Monday, November 26, 2012

Remembering Rusty 2 years later

A few days ago marked the 2-year anniversary of Rusty Sneiderman's death. I'm not going to discuss the craziness that ensued following Rusty's death. Instead I'd like to talk about the wonderful man we lost.

There are situations where I still talk to the big guy or I think what would Rusty do in this situation. I miss him. Sadly though, as time goes on, I remember less and less about him. Thanksgiving marked 4 years since Rusty, Andrea, my Andrea and I first met at a Thanksgiving day party, the same party we attended this past Sunday. What followed were intriguing lunches, fun double-dates and lots of kids' birthday parties. In fact, Rusty filmed one of our kid's parties.

The world was a far better place before Rusty died, at least it seems. There was no chaos in our small community. I could laugh at Rusty making fun of himself. I had a friend who would do whatever it took to make me successful in my endeavors. I still miss our lunches and whenever I pass by his old workplace, I think of him. Whenever I see anything concerning Cleveland, Harvard or Indiana, I think of him. I remember our last dinner together and the last movie we all saw together. I remember his amazing lake house and how he loved to drive his boat.

I remember him fixing our oft-broken gutter which since has not had a single issue. I remember him telling me he was taking a break from his diet when we went to the Blue Ribbon Grill to celebrate another Wish for Wendy meeting. I remembered how much he wanted to make it in this world. He was constantly coming up with ideas. In the back of my mind, I thought we might one day work together in between taking cruises with our families.

Rusty was born on June 18th and died November 18th at 36. The interesting thing is that 18 is the Jewish symbol for life and considering he was born on the 18th and died on the 18th and lived 2 x 18, that's pretty symbolic as he lived quite an amazing life although it was too short.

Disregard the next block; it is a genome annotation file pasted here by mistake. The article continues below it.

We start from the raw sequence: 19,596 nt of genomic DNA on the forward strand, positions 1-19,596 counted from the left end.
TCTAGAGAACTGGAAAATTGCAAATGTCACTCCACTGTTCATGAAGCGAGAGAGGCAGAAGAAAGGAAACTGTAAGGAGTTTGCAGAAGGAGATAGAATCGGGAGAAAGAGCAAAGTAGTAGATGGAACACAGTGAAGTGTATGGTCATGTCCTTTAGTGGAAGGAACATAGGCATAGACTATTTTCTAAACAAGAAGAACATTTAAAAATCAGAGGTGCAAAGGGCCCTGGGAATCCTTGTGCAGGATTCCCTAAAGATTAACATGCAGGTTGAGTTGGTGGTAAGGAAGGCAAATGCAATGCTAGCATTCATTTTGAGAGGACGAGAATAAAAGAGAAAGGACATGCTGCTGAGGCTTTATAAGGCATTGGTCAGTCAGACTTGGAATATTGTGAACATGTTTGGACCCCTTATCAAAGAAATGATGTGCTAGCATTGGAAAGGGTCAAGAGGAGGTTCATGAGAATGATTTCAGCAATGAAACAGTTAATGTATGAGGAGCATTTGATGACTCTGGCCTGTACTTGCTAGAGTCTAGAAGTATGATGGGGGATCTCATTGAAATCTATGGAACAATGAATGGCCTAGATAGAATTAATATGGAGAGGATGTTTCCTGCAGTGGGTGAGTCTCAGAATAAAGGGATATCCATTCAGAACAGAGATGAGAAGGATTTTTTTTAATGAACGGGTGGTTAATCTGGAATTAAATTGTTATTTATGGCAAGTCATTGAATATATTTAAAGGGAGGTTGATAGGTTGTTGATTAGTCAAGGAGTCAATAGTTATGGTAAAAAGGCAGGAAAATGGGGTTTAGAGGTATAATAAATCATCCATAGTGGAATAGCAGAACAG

I have a lot of saved e-mails from Rusty. As I read them, I remember his personality and his zest for life. I found one today where I wished him a Happy Birthday and instead of writing me back to thank me, his first response was "How is your dad?" because my dad had been under the weather. He didn't even take a moment to think about his birthday. It was just like when we used to go to lunch. He always asked what he could do for me to make me successful. He rarely gave a thought to himself; he was always more concerned how he could lend a hand.

Rusty should be here today taking Ian to baseball practice and Sophia to ballet. He should be taking Andrea to dinner preferably with me and my Andrea. We should be talking about the fact that it was nearly 4 years ago that we first got acquainted. We should be celebrating that mark. Instead, we have lost 2 of those 4 years and even mentioning the name Rusty Sneiderman brings disagreements wherever you go.

I know that regardless of how the trial goes early next year that Sophia and Ian will grow up having very few memories of their father. I'm sad that these children won't remember what a wonderful man their father was. They'll hear a lot second-hand but it's just not the same. I'm also sad that a community has been torn apart due to one man's act and several people taking advantage of the opportunity to make names for themselves. I've grown tired of seeing Rusty's picture on the news. I've grown frustrated with all of the ugly blog posts. Mostly though, I wish I could get in a time machine and go back to 2008 so that I could tell Rusty how significant, while short, our friendship was to me.

I ask whether you side with Andrea or you side with those who are against Andrea that you take a moment today and remember Rusty. Remember the wonderful man that he was. Remember what a great family man he was. If you didn't know him, I ask that you say his name without discussing the trials that have followed his tragic death. I ask that you pray for his children.

Rusty, we miss you. I wish you were here to tell me what I could do for your family. I know you though and I know what you'd say. "We'll be fine. How is your family doing?"

We'd be a lot better if you were still here.


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